A consumer backlash against the £96.4 million takeover of the Ottakar's book chain has forced the deal to be referred for a full-scale competition inquiry.
The Office of Fair Trading revealed that it had been deluged with complaints from consumers and the book industry since the acquisition by Waterstone's owner HMV was first agreed in September.
An investigation by the OFT found that customers could suffer if Waterstone's and Ottakar's were no longer rivals in the same town.
Waterstone's has outlets in High Street and New Street in Birmingham city centre while Ottakar's has shops across the region including in Walsall, Sutton Coldfield and Wolverhampton.
The OFT pointed out that the two chains competed closely in areas other than price - such as the range and quality of books and service quality.
John Fingleton, chief executive of the OFT, said: "Our economic analysis shows that Ottakar's competes harder on non-price factors when a Waterstone's is nearby."
The OFT said it had received an "unusually high level of consumer complaints" that the benefits of competition would be eliminated by a combination of the two chains.
It wanted the Competition Commission to scrutinise these concerns more closely, with a final report on the proposed takeover expected by May 22.
HMV responded to the OFT decision by announcing that its offer would now lapse.
Chief executive Alan Giles said: "The OFT's statement is very disappointing as we believe our offer would have resulted in an enhanced proposition to customers and greater sales of books, with no substantial lessening in competition."
A combined business of Ottakar's and Waterstone's would have operated 325 stores in the UK and 1.9 million square feet of trading space.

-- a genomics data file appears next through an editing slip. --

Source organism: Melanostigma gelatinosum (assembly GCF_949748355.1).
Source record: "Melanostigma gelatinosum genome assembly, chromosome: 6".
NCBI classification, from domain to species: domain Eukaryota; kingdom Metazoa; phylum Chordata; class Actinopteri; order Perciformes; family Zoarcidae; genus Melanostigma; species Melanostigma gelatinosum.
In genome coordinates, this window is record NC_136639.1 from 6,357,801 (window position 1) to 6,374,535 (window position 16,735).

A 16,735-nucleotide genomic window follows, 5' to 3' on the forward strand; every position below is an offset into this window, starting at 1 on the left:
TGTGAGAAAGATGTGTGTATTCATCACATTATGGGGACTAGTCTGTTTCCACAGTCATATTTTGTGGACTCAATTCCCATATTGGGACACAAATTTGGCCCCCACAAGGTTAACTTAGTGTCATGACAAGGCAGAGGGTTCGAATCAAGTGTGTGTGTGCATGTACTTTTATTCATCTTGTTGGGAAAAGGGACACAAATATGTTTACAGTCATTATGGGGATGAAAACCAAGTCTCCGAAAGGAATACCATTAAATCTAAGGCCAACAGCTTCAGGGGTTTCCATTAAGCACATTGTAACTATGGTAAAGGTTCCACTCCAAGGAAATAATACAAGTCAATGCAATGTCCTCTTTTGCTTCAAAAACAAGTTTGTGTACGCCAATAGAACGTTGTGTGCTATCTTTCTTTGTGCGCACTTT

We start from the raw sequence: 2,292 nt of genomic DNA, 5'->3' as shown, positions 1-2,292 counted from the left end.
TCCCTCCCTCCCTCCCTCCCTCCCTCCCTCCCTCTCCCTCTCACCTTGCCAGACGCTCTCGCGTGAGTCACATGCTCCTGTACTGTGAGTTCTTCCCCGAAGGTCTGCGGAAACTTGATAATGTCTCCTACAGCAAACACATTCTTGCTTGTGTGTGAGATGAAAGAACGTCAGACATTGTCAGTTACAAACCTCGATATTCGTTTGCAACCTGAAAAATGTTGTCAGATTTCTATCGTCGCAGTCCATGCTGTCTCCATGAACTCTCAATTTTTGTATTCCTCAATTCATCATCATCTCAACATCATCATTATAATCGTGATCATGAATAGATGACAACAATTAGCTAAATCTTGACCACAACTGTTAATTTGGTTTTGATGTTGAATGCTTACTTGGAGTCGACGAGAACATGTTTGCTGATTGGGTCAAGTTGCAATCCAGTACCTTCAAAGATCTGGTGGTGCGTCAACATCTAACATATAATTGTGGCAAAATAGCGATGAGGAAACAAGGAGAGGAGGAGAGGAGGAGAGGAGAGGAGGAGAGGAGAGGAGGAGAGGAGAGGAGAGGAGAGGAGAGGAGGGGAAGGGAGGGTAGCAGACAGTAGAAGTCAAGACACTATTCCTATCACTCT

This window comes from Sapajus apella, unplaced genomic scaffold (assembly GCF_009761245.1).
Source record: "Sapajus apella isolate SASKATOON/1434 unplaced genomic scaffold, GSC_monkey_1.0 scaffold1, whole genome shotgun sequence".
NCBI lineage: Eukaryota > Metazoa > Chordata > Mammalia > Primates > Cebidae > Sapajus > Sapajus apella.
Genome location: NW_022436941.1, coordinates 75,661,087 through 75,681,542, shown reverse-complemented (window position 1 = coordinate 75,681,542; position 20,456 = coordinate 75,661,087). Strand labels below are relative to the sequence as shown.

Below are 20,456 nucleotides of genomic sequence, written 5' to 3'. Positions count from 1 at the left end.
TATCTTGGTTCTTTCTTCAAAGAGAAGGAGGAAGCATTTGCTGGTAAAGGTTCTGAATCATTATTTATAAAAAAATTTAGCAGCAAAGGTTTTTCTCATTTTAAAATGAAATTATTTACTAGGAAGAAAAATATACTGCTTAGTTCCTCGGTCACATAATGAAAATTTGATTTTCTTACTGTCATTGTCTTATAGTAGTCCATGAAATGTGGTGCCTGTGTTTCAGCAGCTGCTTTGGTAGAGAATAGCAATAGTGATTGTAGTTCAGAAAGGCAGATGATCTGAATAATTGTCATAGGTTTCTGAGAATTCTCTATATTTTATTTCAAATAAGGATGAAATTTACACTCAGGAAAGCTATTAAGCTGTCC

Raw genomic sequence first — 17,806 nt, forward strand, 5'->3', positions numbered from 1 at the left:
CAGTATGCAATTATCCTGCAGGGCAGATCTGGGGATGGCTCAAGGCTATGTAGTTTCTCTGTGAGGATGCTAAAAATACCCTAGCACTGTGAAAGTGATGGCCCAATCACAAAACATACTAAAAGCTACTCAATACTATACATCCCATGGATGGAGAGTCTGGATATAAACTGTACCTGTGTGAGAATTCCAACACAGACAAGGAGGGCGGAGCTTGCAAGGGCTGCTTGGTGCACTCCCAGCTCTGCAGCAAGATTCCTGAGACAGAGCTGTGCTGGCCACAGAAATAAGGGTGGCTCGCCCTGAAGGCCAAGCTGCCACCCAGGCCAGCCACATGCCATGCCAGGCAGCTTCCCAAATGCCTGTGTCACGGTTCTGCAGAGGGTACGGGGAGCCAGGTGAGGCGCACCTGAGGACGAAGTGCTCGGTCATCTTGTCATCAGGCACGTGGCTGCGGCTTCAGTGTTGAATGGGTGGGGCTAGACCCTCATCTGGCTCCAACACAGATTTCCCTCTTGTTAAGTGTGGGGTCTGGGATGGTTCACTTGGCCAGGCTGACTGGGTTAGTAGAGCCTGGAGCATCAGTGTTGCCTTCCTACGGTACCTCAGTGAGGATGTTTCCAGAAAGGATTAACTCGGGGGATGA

HMV based its case that a takeover deal would not lessen competition significantly by citing industry data that gave the combined group a 23.6 per cent share of the book market.
It also claimed that a deal will enable Waterstone's to meet the challenge from supermarkets or online retailers such as Amazon that are not saddled with rents for high street shops.
The Society of Authors, which has 7,500 members, welcomed the decision after making its opposition to the takeover of Ottakar's known to the OFT.
Mark Le Fanu, general secretary of the society, said: "I think Waterstone's was perhaps rather surprised by the extent of the concerns and hostility to the takeover by publishers, authors and other booksellers."
The society was against a deal because a combination of Ottakar's and Waterstone's would account for more than 50 per cent of all books sold on the UK high street.
The view in the industry was that Ottakar's played a more active role than Waterstone's in promoting local and niche literature, hosting readings and supporting book festivals.